To the members of the Litchfield County University Club it is perhaps a point of interest to take brief notice of those names on the regimental rolls which would probably have been found upon its list of members had the organization been in existence in that earlier time. A number of the officers and men were college graduates when they enlisted, and others gained degrees after the war ended; the list which follows is, however, necessarily incomplete; in fact, an absolutely correct list is no doubt hopelessly impossible.
Major James Q. Rice, who was killed at Winchester, was a member of the class of 1850 at Wesleyan, and received from that institution the degree of Master of Arts in 1855. At the time of the regiment's formation he was conducting an academy in Goshen, and was enlisted as captain of a company which he had been active in recruiting.
Lieutenant-Colonel Nathaniel Smith of Woodbury entered the Yale Law School in the class of 1853, but did not graduate. Ill health forced him to relinquish his commission early in 1864, and until his death in 1877 he was a leading citizen of the county.
Judge Augustus H. Fenn, Major and Brevet-Colonel, came back from the war, having lost an arm at Cedar Creek, to take a course in the Law School at Harvard, and Yale made him a Master of Arts in 1889. His prominence for many years in public life and as judge in the highest courts in the state is well known. At the time of his death in 1897, he was a lecturer in the Yale Law School, and member of the Supreme Court of Errors.
Rev. James Deane, Captain and Brevet-Major, was a graduate of Williams in the class of 1857. He was pastor of the Congregational church at East Canaan when the regiment was organized, and was one of its recruiting officers.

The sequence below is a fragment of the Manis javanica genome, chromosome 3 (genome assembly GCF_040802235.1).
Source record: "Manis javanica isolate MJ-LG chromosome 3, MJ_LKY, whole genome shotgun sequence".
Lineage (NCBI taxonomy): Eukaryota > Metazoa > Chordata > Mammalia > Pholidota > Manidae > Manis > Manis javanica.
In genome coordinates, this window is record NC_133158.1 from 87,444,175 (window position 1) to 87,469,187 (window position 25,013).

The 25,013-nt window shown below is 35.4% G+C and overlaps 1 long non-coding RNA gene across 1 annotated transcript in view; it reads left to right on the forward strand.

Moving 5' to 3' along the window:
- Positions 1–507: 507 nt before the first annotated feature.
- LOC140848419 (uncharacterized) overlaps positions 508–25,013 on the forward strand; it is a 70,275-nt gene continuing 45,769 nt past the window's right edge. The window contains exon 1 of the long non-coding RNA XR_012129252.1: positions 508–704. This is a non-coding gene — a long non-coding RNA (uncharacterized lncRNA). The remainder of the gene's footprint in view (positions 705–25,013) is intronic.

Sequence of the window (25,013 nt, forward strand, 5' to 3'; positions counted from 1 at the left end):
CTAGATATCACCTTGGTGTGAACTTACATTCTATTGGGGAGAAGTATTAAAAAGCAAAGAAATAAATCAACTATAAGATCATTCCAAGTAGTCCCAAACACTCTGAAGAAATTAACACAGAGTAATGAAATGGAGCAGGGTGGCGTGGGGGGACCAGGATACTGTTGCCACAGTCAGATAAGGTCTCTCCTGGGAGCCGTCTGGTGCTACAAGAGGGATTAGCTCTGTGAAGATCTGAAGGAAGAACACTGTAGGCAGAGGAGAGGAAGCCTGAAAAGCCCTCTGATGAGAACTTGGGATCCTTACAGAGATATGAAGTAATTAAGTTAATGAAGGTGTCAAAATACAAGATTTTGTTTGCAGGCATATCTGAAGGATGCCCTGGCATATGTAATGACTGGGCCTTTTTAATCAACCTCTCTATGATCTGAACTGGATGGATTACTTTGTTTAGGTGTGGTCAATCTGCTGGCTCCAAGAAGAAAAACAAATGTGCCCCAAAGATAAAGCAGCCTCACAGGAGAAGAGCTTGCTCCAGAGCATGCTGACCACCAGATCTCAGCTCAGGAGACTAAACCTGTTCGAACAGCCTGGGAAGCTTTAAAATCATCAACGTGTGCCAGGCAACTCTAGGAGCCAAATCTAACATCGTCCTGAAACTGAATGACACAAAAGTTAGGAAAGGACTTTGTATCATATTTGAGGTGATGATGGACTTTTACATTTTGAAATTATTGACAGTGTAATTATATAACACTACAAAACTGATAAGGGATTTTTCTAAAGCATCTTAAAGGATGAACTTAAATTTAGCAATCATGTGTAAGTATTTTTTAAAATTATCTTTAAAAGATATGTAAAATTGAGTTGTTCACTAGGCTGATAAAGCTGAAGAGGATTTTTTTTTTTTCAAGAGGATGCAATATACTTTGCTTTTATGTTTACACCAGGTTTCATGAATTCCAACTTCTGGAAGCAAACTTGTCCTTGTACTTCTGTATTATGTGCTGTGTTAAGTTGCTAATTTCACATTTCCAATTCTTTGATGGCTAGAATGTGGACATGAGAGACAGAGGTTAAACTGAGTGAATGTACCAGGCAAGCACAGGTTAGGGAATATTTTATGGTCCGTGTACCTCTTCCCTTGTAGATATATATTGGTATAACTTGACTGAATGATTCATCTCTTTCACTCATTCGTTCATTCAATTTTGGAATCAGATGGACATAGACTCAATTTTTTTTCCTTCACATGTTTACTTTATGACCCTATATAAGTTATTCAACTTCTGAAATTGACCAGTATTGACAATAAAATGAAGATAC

Adjutant Theodore F. Vaill, the historian of the regiment, was a student before the war at Union College, but did not graduate.
Captain George S. Williams, of New Milford, was a member of the class of 1852 at Yale for a time, and received a degree from Trinity in 1855.
Surgeon Henry Plumb, and Assistant-Surgeons Robert G. Hazzard and John W. Lawton were all graduates of the Yale Medical School, in the classes of 1861, 1862, and 1859. Assistant-Surgeon Judson B. Andrews graduated at Yale in 1855. He was captain in a New York regiment in the early part of the war, and became afterward superintendent of the Buffalo State Hospital, and a recognized authority on insanity before his death in 1894.
Chaplain Jonathan A. Wainwright graduated at the University of Vermont in 1846, and after the war was for some years rector of St. John's Church in Salisbury. He was later connected with a church college in Missouri, where he died in 1898.
Captain William H. Lewis, Jr., studied after the war at the Berkeley Divinity School, and has been for many years rector of St. John's Church in Bridgeport.
Lieutenant and Brevet-Captain Lewis W. Munger, graduating at Brown in 1869 and later from the Crozier Theological Seminary, entered the ministry of the Baptist church.
Corporal Francis J. Young entered the Yale Medical School before the war, and returned after its close to take his degree in 1866.
Hospital Steward James J. Averill also graduated at the Yale Medical School after the war.